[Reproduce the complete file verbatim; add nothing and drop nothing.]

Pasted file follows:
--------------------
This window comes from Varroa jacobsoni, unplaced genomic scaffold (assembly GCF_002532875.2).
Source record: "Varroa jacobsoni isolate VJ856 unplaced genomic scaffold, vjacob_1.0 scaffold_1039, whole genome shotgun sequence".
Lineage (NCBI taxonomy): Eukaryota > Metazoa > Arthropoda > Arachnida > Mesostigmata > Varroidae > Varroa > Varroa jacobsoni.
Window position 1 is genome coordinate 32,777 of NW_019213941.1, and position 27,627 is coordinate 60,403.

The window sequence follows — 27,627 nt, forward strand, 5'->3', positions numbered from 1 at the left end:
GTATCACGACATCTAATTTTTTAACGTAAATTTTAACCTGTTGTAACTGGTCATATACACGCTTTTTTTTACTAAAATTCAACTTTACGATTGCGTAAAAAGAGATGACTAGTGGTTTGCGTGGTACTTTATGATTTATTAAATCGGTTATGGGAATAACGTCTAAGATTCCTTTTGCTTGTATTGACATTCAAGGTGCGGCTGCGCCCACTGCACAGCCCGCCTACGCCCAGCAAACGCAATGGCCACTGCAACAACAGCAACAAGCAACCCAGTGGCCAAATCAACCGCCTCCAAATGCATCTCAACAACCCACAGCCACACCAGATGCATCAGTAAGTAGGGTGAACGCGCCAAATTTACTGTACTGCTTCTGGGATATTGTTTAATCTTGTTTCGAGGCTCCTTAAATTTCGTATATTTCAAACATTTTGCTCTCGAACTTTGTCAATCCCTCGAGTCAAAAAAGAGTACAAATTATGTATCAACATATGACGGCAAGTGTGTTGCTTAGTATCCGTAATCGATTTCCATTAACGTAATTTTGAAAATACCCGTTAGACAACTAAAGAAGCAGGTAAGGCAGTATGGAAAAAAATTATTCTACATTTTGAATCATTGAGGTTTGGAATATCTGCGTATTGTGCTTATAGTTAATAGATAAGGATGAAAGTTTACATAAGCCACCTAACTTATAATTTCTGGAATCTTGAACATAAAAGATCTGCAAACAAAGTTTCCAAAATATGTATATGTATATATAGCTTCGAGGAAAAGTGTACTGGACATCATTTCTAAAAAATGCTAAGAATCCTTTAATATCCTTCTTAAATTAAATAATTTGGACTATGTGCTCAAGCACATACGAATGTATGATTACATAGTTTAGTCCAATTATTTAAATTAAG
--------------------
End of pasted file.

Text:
This window comes from Varroa jacobsoni, unplaced genomic scaffold (assembly GCF_002532875.2).
Source record: "Varroa jacobsoni isolate VJ856 unplaced genomic scaffold, vjacob_1.0 scaffold_1039, whole genome shotgun sequence".
Lineage (NCBI taxonomy): Eukaryota > Metazoa > Arthropoda > Arachnida > Mesostigmata > Varroidae > Varroa > Varroa jacobsoni.
Window position 1 is genome coordinate 32,777 of NW_019213941.1, and position 27,627 is coordinate 60,403.

The window sequence follows — 27,627 nt, forward strand, 5'->3', positions numbered from 1 at the left end:
GTATCACGACATCTAATTTTTTAACGTAAATTTTAACCTGTTGTAACTGGTCATATACACGCTTTTTTTTACTAAAATTCAACTTTACGATTGCGTAAAAAGAGATGACTAGTGGTTTGCGTGGTACTTTATGATTTATTAAATCGGTTATGGGAATAACGTCTAAGATTCCTTTTGCTTGTATTGACATTCAAGGTGCGGCTGCGCCCACTGCACAGCCCGCCTACGCCCAGCAAACGCAATGGCCACTGCAACAACAGCAACAAGCAACCCAGTGGCCAAATCAACCGCCTCCAAATGCATCTCAACAACCCACAGCCACACCAGATGCATCAGTAAGTAGGGTGAACGCGCCAAATTTACTGTACTGCTTCTGGGATATTGTTTAATCTTGTTTCGAGGCTCCTTAAATTTCGTATATTTCAAACATTTTGCTCTCGAACTTTGTCAATCCCTCGAGTCAAAAAAGAGTACAAATTATGTATCAACATATGACGGCAAGTGTGTTGCTTAGTATCCGTAATCGATTTCCATTAACGTAATTTTGAAAATACCCGTTAGACAACTAAAGAAGCAGGTAAGGCAGTATGGAAAAAAATTATTCTACATTTTGAATCATTGAGGTTTGGAATATCTGCGTATTGTGCTTATAGTTAATAGATAAGGATGAAAGTTTACATAAGCCACCTAACTTATAATTTCTGGAATCTTGAACATAAAAGATCTGCAAACAAAGTTTCCAAAATATGTATATGTATATATAGCTTCGAGGAAAAGTGTACTGGACATCATTTCTAAAAAATGCTAAGAATCCTTTAATATCCTTCTTAAATTAAATAATTTGGACTATGTGCTCAAGCACATACGAATGTATGATTACATAGTTTAGTCCAATTATTTAAATTAAG